If there are any words floating around that you dislike or despise, or that merely get on your nerves, don’t send them along to me. I am likely to attack them in print, after which, if previous experience be any guide, they will flourish, proliferate and become more irritating than either of us imagined possible. Such has been the fate of previous sorties of mine against the misuse of the word “issue,” the imprecise use and overuse of the word “focus”—about “laser-focus” let us not speak—and the politically slanted use of “the American people” usually joined to the phrase “need to know.”
No sooner does one become resigned to defeat in the effort to clean up the language than—pow!—up pops another dopey word that has no genuine claim to existence. The latest entry in this crowded field is “real time.” The words came blazing to the forefront when President Trump shot off a tweet about Ambassador Marie Yovanovitch in the midst of her testimony before the House Intelligence Committee earlier this month. Bad enough that Mr. Trump had denigrated Ambassador Yovanovitch’s service to her country, but he did it, wouldn’t you know, in “real time,” or while she was testifying. He did it in real time, you understand, as opposed to false time, pluperfect time, or perhaps daylight-saving time. Real time, used in the way it was this month, is a poor example of an emphasizer—in the case of the Trump tweet, it is meant to intensify the awfulness of his having sent the tweet at all.
The greatest offenders in the field of language misuse are of course our elected politicians. A stellar example is the Democratic Party’s recent abandonment of the Latin quid pro quo, meaning “this for that” or “something for something.” This lexical leave-taking was decided, apparently, on the advice of a focus group. To describe the exchange of a public announcement of a Ukrainian investigation into the Biden family for the release of nearly $400 million in U.S. military aid (read: rifles, radars, rocket-propelled grenade launchers), the phrase “quid pro quo” was apt. But the three Latin words were considered too obscure, and, even for those who understood them, it didn’t make the president’s behavior seem sufficiently heinous. So quid pro quo was turned in for “bribery,” which felt more lubricious, sleazy, fittingly low.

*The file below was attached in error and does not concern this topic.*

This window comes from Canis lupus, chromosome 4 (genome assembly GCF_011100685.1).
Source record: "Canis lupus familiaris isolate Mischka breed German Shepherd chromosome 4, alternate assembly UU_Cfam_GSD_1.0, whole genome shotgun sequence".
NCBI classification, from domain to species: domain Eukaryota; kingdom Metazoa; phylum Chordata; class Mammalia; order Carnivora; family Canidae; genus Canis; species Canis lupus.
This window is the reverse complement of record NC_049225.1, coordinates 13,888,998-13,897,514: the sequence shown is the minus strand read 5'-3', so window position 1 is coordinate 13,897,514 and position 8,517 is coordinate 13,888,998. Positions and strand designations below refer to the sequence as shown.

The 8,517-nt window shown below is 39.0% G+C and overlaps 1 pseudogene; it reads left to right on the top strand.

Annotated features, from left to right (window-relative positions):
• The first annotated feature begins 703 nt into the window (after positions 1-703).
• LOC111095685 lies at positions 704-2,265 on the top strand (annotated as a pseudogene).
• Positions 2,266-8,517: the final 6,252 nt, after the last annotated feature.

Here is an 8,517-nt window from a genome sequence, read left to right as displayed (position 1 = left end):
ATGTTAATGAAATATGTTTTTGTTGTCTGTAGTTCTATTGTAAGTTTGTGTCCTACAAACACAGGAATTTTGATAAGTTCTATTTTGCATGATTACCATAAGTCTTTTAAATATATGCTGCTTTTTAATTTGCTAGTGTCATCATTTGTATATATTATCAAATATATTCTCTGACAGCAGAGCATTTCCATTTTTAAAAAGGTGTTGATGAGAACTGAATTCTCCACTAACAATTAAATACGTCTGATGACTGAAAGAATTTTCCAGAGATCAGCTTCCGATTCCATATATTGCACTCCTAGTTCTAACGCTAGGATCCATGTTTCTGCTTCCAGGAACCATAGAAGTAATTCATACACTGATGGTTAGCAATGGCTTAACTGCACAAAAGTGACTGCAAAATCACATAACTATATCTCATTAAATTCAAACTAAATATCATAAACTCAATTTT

But not low enough evidently, for within 48 hours “bribery” was supplanted by “extortion,” which implies a threat of violence against Ukrainian President Volodymyr Zelensky. How long “extortion” will last is anybody’s guess. Perhaps a new focus group could come up with a word or phrase that suggests what President Trump had done was even worse than extortion. “Naked betrayal of American interests” might work, with its hint of courtesans forming tableau vivant in the background while Russian President Vladimir Putin, seated stage left, plays cello, shirtless, a wide grin across his face.
Inflated or otherwise imprecise language is useful for false stories. Oops, I wrote “stories” but of course I meant—another nonsense word—“narratives.” The historian Wilfred McClay has written that new use of the word narrative “provides a way of talking neutrally about such accounts while distancing ourselves from a consideration of their truth. Narratives are understood to be ‘constructed,’ and it is assumed that their construction involves conscious or unconscious elements of selectivity—acts of suppression, inflation, and substitution, all meant to fashion the sequencing and coloration of events into an instrument that conveys what the narrator wants us to see and believe.”
Composing narratives, like ping-pong, is a competitive game. In the current impeachment proceedings against President Trump there are at least four such narratives. The first is the president’s, which holds he never approached Mr. Zelensky with a quid pro quo arrangement, and that his call of July 25 was, in his wording, “perfect.” The second is the Democrats’ counternarrative, which claims Mr. Trump approached Mr. Zelensky to get the goods on his potential political rival Joe Biden, and in doing so he clearly broke the law and thereby disgraced his office. The Republicans retorted with a third narrative, which is that even if the president did offer a quid pro quo to Mr. Zelensky, it doesn’t rise to the level of an impeachable offense. To which the Democrats replied with a fourth narrative that what Mr. Trump did is equivalent to ripping up the Constitution and placing our very democracy in direst danger.
Narratives, narratives, narratives, as far as the eye can see, and truth, as so often in contemporary issues, remains nicely hidden. And all this, need I add, brought off in real time.
Mr. Epstein is author, most recently, of “Charm: The Elusive Enchantment.”
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